953 F2d 1389 United States v. J Nachtigal

953 F.2d 1389

UNITED STATES of America, Plaintiff-Appellant,
Jerry J. NACHTIGAL, Defendant-Appellee.

No. 91-10212.

United States Court of Appeals, Ninth Circuit.

Submitted Jan. 17, 1992.*
Decided Jan. 27, 1992.

NOTICE: Ninth Circuit Rule 36-3 provides that dispositions other than opinions or orders designated for publication are not precedential and should not be cited except when relevant under the doctrines of law of the case, res judicata, or collateral estoppel.

view counter

Before CHAMBERS, TANG and PREGERSON, Circuit Judges




Jerry Nachtigal was convicted before a magistrate judge of driving a motor vehicle under the influence of alcohol in Yosemite National Park, in violation of 36 C.F.R. § 4.23(a)(1). This crime carries a maximum sentence of six months imprisonment, 36 C.F.R. § 1.3(a), a maximum fine of $5,000, 18 U.S.C. § 3571(b)(6), (e), and a maximum probationary period of five years during which the defendant is subject to a host of possible restrictions and conditions, 18 U.S.C. §§ 3561(b)(2), 3563(a)(1), (b). On appeal to the district court, Nachtigal argued that because of the severity of the potential sanctions, he had a right to a jury trial. The district court agreed, and reversed his conviction. The government now appeals the reversal, arguing that Nachtigal has no right to a jury trial.


We have jurisdiction under 18 U.S.C. § 3731, and we affirm.



Our constitution guarantees the right to trial by jury. U.S. Const. art. III, § 2, cl. 3; amend. VI. However, this right does not apply to all crimes. The Supreme Court has recognized "the common-law rule that 'petty' offenses may be tried without the intervention of a jury." United States v. Craner, 652 F.2d 23, 24 (9th Cir.1981) (citations omitted). Several Supreme Court cases, culminating in Blanton v. City of North Las Vegas, Nevada, 109 S.Ct. 1289 (1989), have focused on offenses carrying maximum prison terms of six months as the dividing line between "petty" and "serious" offenses. At issue here is whether operating a motor vehicle under the influence of alcohol on federal property, which carries a maximum term of six months imprisonment, is a petty offense for which no right to a trial by jury exists.


In Craner, we addressed this same question. In that case, we held that a person accused of operating a motor vehicle under the influence of alcohol in Yosemite Park has a right to a jury trial. 652 F.2d at 27. In doing so, we emphasized two factors. First, the six month term of imprisonment is set by the Secretary of the Interior, and "is the severest one the Secretary may authorize." Id. at 25, citing 16 U.S.C. § 3. Second, we noted that seven states in this circuit guarantee a right to a jury trial in drunk driving cases. Id. at 27. We concluded in Craner that the crime of driving a motor vehicle while intoxicated is a serious one which merits trial by jury. Craner is indistinguishable in any legally meaningful sense from the case at hand, and controls this case.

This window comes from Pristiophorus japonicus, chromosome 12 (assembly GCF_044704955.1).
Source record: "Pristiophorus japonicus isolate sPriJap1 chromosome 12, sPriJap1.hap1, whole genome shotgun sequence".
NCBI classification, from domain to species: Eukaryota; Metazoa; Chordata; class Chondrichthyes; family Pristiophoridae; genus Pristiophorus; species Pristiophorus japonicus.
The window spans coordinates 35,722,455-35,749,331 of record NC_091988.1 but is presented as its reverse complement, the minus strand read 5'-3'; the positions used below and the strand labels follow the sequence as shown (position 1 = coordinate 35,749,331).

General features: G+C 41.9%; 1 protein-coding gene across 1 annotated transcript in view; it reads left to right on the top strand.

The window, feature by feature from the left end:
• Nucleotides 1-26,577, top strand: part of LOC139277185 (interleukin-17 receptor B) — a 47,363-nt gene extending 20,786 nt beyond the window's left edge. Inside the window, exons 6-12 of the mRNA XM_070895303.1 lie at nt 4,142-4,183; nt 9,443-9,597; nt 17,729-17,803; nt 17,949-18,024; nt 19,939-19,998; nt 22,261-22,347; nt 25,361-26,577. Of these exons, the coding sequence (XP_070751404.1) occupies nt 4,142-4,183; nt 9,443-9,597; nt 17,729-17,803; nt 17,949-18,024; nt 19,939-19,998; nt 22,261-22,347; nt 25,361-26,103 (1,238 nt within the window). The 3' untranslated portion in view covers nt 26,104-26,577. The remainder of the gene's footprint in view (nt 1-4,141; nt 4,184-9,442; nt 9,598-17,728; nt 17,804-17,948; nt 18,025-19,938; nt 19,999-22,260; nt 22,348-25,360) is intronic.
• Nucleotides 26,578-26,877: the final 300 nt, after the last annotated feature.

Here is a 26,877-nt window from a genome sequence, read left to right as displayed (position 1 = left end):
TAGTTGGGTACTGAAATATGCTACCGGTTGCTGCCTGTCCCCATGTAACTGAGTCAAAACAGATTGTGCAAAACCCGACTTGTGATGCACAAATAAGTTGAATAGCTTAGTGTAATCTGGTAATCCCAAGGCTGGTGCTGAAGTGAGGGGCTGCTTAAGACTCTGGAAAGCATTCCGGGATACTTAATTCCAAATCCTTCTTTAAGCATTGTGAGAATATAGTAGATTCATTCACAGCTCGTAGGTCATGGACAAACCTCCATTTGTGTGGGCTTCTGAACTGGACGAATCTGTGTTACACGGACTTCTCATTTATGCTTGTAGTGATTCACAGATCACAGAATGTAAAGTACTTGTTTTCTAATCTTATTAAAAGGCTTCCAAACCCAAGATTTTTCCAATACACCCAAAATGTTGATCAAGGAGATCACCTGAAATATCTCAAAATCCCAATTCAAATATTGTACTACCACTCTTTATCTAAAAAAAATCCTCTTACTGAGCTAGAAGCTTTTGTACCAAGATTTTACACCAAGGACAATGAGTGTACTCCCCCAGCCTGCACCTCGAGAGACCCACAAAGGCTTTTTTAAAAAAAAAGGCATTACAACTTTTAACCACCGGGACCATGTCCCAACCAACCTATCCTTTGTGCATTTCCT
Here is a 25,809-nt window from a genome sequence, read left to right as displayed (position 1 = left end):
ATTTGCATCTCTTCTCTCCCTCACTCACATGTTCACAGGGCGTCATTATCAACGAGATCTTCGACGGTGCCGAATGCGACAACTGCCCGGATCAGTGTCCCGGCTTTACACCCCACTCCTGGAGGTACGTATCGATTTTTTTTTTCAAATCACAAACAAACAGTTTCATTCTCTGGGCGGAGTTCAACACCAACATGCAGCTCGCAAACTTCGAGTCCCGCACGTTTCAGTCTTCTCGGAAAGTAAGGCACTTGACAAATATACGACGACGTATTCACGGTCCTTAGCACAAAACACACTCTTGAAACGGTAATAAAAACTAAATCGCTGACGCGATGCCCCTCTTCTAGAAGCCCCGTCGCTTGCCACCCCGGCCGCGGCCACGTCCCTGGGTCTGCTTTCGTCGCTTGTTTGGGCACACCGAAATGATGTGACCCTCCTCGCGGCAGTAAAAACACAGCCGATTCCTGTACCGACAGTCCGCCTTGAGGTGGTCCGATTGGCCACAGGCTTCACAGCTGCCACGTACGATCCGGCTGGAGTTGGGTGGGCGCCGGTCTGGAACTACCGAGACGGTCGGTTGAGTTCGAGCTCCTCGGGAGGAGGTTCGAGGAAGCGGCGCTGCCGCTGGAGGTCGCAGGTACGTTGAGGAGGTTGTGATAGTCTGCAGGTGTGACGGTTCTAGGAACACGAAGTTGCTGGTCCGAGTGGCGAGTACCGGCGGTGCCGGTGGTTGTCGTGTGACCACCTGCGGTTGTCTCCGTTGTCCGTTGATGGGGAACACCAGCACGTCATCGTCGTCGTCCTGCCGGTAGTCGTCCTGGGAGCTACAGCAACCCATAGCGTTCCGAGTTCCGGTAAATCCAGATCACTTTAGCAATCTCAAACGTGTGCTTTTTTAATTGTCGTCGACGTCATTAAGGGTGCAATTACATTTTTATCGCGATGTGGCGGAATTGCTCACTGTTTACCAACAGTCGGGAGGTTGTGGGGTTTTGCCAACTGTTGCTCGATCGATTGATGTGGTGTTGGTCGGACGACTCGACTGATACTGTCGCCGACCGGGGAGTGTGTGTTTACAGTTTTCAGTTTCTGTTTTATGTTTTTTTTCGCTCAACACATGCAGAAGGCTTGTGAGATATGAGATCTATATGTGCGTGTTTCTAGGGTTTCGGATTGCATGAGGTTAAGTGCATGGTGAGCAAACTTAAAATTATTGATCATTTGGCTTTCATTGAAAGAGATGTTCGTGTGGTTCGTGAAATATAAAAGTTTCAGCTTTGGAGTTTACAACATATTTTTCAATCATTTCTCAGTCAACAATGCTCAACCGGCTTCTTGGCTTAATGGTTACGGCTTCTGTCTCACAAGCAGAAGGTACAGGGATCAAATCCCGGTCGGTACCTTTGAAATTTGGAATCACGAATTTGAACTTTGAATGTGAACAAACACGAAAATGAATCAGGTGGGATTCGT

The government urges us to abandon Craner, however, on the grounds that it has been overturned by Blanton. There, the Supreme Court held that the federal constitution does not require a jury trial where a state drunk driving statute imposes a maximum penalty of six months imprisonment and a fine of $1,000. 109 S.Ct. at 1293. The Court did not, however, adopt a bright line rule that an offense carrying a maximum prison term of six months or less is "petty." Id.

view counter

The Court in Blanton adopted a "somewhat imprecise" test which focuses on the totality of statutory sanctions in order to determine whether there is "a legislative determination that the offense in question is a 'serious' one." Id. (emphasis added). Because of the Supreme Court's emphasis on the legislature's intent in establishing criminal penalties, we do not believe that Blanton is apposite to this case.


As Craner emphasized, the six month prison term is dictated by the Secretary of the Interior, not Congress. There is no controlling legislative determination here. Moreover, it would be error to construe the six month prison term as indicative of the pettiness of driving while intoxicated. As Craner noted, the general regulatory powers vested in the Secretary of Congress make six months the maximum sentence the Secretary can impose for any offense. Indeed, the fact that the Secretary imposed the harshest penalty available to him indicates the gravity of drunk driving. Finally, to the extent that legislative determinations are relevant, Craner points out that the legislatures of seven states in our Circuit have determined that drunk driving is a "serious" offense to which the right to a jury trial attaches.



Blanton is inapposite to this case. Craner remains the law of this Circuit. Nachtigal is therefore entitled to a jury trial. The judgment of the district court is AFFIRMED.


The panel unanimously found this case suitable for decision without oral argument. Fed.R.App.P. 34(a) and Ninth Circuit Rule 34-4


This disposition is not appropriate for publication and may not be cited to or by the courts of this circuit except as provided by 9th Cir.R. 36-3